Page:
Conne River's John Jeddore to receive national award

A young man from Newfoundland and Labrador is being recognized with a national award for achievement in aboriginal culture.

First person from community to attend medical school

John Jeddore of Conne River will receive a national Indspire Award during a gala in Winnipeg in March. (CBC)

A young man from Newfoundland and Labrador is being recognized with a national award for achievement in aboriginal culture.

John Jeddore, of the Miawpukek First Nation in Conne River, is one of 14 recipients across Canada — and the only person from this province — to be selected for an Indspire Award.

They are presented each year to indigenous youth and professionals who demonstrate outstanding career achievement.

Jeddore is the first Mi'kmaq from Conne River to attend medical school. He began his first year this fall at Memorial University after graduating last year with a bachelor of science degree in bio-chemistry.

He credits his mother and father for instilling a solid work ethic, and an awareness of the importance of aboriginal culture.

"I think it comes down to how my parents really taught me that if there's something that you think needs done, or if you see something that needs some work on, then you'll find the time to do it, in addition to everything else that's on your plate," said Jeddore.

Working with The Rooms

A guide, photographer and cultural liaison with the Mi'Kmaq Discovery Centre, Jeddore became a guest curator for a large aboriginal exhibition this year at the The Rooms in St. John's, and wrote a monthly column entitled Traditional Voices.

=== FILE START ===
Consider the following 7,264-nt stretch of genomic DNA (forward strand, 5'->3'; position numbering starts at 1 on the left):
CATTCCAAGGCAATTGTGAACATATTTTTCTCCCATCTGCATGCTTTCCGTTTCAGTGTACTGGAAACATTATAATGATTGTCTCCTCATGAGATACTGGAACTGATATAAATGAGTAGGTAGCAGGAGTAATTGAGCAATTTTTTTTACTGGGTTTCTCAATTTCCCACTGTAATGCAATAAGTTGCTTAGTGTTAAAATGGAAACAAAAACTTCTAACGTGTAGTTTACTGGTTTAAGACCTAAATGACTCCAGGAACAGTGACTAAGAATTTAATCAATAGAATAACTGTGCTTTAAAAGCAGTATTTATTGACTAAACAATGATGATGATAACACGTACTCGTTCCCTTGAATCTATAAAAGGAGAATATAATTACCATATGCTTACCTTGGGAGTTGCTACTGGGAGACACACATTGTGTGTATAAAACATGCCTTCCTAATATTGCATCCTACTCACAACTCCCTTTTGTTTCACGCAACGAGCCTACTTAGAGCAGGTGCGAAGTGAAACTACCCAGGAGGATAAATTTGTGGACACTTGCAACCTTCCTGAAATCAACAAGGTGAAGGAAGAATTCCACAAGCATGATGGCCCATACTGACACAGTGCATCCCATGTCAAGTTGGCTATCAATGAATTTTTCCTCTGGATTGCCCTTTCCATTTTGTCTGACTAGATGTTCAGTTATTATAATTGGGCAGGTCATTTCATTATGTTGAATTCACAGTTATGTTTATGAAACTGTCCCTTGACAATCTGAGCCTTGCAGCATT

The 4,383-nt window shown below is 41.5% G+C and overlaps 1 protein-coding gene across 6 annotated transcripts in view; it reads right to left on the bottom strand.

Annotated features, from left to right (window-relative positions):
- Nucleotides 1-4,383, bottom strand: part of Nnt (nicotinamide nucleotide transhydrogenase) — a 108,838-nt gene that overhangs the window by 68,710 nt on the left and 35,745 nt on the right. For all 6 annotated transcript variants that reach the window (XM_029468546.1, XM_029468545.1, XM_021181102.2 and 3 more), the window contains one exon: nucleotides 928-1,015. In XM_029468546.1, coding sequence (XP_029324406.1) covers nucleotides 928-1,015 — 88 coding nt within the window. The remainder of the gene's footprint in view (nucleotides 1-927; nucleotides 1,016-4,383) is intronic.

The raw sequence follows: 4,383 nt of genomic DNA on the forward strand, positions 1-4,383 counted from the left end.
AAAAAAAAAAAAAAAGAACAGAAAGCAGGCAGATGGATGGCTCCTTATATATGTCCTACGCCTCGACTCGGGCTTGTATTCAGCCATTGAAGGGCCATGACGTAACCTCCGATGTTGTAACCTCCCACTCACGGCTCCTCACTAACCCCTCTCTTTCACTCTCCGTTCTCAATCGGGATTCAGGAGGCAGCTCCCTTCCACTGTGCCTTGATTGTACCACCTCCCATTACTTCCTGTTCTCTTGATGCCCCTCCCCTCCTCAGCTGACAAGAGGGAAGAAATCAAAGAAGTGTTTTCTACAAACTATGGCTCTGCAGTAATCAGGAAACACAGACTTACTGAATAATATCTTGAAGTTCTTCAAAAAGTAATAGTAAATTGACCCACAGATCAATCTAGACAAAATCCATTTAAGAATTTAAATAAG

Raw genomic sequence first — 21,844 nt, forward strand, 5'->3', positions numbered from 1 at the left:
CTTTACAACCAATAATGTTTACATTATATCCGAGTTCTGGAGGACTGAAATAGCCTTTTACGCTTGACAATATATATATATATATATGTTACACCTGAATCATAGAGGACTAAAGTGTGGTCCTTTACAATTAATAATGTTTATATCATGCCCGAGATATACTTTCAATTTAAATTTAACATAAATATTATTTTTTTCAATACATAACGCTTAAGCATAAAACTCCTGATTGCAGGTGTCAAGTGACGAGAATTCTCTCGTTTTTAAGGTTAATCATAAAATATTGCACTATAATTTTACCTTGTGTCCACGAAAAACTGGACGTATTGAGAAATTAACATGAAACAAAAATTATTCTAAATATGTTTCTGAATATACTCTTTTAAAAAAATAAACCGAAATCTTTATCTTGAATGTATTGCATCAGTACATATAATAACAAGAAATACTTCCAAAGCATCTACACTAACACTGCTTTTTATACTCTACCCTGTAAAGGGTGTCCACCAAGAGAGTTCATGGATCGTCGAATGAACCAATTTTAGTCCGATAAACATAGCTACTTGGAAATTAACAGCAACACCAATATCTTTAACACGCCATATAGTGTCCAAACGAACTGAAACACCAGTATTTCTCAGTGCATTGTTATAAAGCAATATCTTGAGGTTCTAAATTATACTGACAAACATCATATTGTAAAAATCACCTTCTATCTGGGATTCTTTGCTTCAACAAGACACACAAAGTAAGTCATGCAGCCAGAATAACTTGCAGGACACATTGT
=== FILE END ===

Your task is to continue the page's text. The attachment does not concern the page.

For the past year, he has participated in Memorial's aboriginal health initiative program to work with elders on traditional lands, learning about ceremony and medicines.

Jeddore is also an advocate of indigenous student rights at the national level, where he sits as an aboriginal representative on the Canadian Federation of Students' Newfoundland and Labrador executive.

He says he was told he was singled out for several reasons.

"Everything from working at the national level with the federation of students, to language preservation through social media and on-line videos, to also being the first person from my reserve to be accepted into medical school."

Jeddore and the other 13 recipients were acknowledged in the House of Common last week with a standing ovation and formal reception.

They will be honoured during the 21st annual Indspire Awards national gala set for March 21, 2014 at the Centennial Concert Hall in Winnipeg.


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